257 P.3d 984 (Okla. 2011), 109,026, Fent v. Henry
|Citation:||257 P.3d 984, 2011 OK 10|
|Opinion Judge:||PER CURIAM:|
|Party Name:||Jerry R. FENT, as a voter, attorney and taxpayer of the State of Oklahoma, and on behalf of the other 358,925 voters who objected to State Question No. 752 Legislative Referendum No. 352, Petitioners, v. Brad HENRY, Governor of the State of Oklahoma; State of Oklahoma, ex. rel., Oklahoma Bar Association, a State entity, and State of Oklahoma, ex. r|
|Attorney:||Jerry Fent, Oklahoma City, OK, Pro Se Petitioner. Drew Edmondson, Attorney General, Kevin McClure, Assistant Attorney General, Oklahoma City, OK, for Respondents Governor Brad Henry, Governor of the State of Oklahoma, State of Oklahoma ex. rel. Judicial Nominating Commission. Gina Lynn Hendryx, G...|
|Judge Panel:||TAYLOR, C.J., COLBERT, V.C.J., KAUGER, WATT, WINCHESTER, EDMONDSON, REIF, JJ., concur. COMBS, J., recused.|
|Case Date:||February 15, 2011|
|Court:||Supreme Court of Oklahoma|
As Corrected Feb. 15, 2011.
PETITION TO ASSUME ORIGINAL JURISDICTION
¶ 0 This is an original proceeding to challenge the validity of State Question No. 752, Legislative Referendum No. 352 and the Judicial Nominating Commission. State Question No. 752 amended art. 7-B, § 3, of the Oklahoma Constitution to require that none of the lay members of the Commission have any " immediate family" members who are lawyers. It also amended the Constitution by adding two additional members, one to be selected by the President Pro Tempore of the Senate and the other by the Speaker of the House of Representatives. The amendment did not, however, change the constitutional language referring to six congressional districts which existed when the provision was first adopted, even though there are currently only five congressional districts. Because this cause is publici juris, we previously assumed original jurisdiction. We hold that: 1) the referendum submitted to and approved by the voters was an amendment to the Okla. Const. art. 7-B, § 3, not a repeal of that section of the Constitution; and 2) regardless of the Constitutional amendment, the Commission's decisions are valid when decided by a majority of its members.
¶ 1 This original proceeding challenges the validity and requirements of State Question No. 752 Legislative Referendum No. 352. We previously assumed original jurisdiction in this publici juris matter and hold that: 1) the referendum submitted to and approved by the voters was an amendment to the Okla. Const. art. 7-B, § 3, not a repeal of that section of the Constitution; and 2) regardless of the Constitutional amendment, the Commission's decisions are valid when decided by a majority of its members.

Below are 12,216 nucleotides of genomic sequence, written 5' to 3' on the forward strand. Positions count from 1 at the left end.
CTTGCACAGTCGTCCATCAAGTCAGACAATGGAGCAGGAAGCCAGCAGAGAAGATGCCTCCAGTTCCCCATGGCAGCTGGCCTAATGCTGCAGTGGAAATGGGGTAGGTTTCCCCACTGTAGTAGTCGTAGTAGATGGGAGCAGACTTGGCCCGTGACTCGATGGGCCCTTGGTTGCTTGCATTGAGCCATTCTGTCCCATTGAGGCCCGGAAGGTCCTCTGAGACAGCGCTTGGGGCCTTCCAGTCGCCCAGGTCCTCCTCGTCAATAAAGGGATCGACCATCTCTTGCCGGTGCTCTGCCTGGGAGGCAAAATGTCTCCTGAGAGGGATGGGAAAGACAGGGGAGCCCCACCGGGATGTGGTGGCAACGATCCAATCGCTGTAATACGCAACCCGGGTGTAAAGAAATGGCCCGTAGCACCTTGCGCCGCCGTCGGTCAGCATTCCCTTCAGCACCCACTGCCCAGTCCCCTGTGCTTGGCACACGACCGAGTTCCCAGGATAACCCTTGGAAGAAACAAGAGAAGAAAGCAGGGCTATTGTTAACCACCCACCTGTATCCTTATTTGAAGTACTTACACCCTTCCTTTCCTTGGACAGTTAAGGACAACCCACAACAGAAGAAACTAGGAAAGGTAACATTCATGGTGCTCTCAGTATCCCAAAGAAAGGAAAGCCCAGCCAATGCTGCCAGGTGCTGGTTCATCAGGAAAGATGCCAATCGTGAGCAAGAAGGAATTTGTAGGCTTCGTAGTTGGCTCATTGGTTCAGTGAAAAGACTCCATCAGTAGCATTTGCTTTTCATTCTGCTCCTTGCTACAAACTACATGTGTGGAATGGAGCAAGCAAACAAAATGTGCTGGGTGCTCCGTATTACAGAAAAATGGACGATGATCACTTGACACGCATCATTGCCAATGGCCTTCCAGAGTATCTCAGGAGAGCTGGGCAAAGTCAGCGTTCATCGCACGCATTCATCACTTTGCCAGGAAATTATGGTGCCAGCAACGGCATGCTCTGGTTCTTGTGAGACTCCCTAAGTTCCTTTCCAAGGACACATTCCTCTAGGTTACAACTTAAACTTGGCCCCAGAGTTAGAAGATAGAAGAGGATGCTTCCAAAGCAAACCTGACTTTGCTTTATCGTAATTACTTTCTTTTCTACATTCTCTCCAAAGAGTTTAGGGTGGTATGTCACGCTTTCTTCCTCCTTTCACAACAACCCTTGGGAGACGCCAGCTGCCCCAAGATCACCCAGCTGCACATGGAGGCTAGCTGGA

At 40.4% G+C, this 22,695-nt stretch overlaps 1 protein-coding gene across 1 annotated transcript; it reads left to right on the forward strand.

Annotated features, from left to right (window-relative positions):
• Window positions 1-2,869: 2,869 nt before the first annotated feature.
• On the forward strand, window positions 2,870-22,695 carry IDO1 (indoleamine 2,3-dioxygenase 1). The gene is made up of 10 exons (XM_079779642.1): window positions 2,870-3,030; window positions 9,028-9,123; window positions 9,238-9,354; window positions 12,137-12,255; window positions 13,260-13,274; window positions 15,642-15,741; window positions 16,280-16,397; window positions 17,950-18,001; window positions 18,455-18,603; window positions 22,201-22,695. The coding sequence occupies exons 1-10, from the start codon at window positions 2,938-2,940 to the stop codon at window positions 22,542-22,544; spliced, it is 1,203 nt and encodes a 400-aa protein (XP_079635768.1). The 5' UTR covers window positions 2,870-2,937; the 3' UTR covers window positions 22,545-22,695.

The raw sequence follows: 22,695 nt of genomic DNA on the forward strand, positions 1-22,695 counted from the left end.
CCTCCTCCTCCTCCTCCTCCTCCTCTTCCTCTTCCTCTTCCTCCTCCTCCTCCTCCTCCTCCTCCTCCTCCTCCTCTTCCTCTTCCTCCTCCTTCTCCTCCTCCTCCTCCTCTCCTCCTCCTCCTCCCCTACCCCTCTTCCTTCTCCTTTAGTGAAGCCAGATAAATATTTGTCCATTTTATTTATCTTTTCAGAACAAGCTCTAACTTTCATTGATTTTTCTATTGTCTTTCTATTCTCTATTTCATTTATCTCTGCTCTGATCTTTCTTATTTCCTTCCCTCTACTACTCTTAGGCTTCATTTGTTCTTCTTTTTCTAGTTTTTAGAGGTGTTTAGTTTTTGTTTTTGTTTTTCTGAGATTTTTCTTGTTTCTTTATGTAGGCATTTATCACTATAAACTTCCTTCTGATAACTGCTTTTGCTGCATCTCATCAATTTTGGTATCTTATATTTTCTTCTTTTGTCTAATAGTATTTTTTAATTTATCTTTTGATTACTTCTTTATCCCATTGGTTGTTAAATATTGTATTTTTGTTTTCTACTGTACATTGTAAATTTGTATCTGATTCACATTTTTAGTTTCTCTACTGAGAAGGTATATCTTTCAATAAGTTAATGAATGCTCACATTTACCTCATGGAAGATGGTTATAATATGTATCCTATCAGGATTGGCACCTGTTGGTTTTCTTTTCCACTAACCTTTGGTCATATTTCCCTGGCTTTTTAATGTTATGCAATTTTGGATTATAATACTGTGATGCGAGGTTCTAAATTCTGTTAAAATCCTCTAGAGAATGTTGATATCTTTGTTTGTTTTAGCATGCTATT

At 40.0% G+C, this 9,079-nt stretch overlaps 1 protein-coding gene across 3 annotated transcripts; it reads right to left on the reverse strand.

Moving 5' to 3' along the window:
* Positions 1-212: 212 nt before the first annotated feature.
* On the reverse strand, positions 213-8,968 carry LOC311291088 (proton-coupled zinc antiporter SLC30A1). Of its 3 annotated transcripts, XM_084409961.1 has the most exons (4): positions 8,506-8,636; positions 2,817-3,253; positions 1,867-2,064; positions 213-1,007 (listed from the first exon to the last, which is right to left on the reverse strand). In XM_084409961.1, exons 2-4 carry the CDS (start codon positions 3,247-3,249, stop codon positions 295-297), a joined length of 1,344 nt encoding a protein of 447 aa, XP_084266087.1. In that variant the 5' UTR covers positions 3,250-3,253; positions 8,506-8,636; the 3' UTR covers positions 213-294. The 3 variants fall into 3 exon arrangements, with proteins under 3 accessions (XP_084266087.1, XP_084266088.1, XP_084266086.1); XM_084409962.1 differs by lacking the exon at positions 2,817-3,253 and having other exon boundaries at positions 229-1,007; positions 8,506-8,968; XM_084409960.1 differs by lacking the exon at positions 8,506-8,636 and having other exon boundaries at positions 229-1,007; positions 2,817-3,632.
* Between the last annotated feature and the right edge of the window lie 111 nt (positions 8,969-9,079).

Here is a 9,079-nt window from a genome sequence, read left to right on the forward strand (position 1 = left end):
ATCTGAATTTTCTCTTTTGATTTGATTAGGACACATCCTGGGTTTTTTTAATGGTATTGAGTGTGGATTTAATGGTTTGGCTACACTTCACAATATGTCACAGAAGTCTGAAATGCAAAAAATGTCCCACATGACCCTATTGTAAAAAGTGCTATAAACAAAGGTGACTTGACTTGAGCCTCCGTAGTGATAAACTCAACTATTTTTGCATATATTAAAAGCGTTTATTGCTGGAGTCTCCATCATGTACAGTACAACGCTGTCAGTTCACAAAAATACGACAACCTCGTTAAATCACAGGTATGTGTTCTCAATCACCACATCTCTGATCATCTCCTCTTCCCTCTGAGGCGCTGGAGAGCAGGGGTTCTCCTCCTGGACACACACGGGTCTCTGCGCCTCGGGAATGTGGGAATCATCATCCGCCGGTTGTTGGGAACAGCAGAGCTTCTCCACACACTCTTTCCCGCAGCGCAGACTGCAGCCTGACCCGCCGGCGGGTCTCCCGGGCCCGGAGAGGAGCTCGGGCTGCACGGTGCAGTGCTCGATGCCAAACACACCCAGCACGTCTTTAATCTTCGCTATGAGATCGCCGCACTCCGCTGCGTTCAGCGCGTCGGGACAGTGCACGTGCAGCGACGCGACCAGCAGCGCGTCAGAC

¶ 2 Legislative Referendum No. 352 (S.J.R. No. 27/State Question No. 752) passed the House of Representatives on April 23, 2009, and the Senate on May 19, 2009. It was received by the Secretary of State on May 20, 2009, and referred to the Attorney General for review of the ballot title on the same date pursuant to 34 O.S. Supp.2008 § 9(c).1
¶ 3 On June 1, 2009, the Attorney General notified the President Pro Tempore of the Senate, the Speaker of the House of Representatives, and the Secretary of State that the ballot title did not adequately explain the effect of the proposition. On June 15, 2009, a preliminary ballot title was prepared by the Attorney General which was followed by the final ballot title on July 1, 2009. Again notice was given to the same parties. On August 10, 2010, the Governor issued an executive proclamation which ordered the question be submitted to the voters. On November 2, 2010, State Question 752 was approved by the voters by a margin of 606,805, yes to 358,925, no and became effective when the election was certified.2
¶ 4 All of the proposed legislative joint resolutions refer to the change as an amendment,3 along with the ballot measure submitted
to the voters 4 which stated that " [t]his measure amends a section of the Oklahoma Constitution. It amends Section 3 of Article 7-B." 5 The 2010 amendment amended the
qualifications of members of the Commission to require that any lay member who serves on the Judicial Nominating Commission shall not have any " immediate family" members who are lawyers. It also amended the Constitution by adding two additional members, one to be selected by the President Pro Tempore of the Senate and the other by the Speaker of the House of Representatives. Although earlier proposed versions of the amendment attempted to change the provision's language referring to the numerical components of six congressional districts, which existed when the provision was first adopted, to five congressional districts, the Legislature declined to make this change.6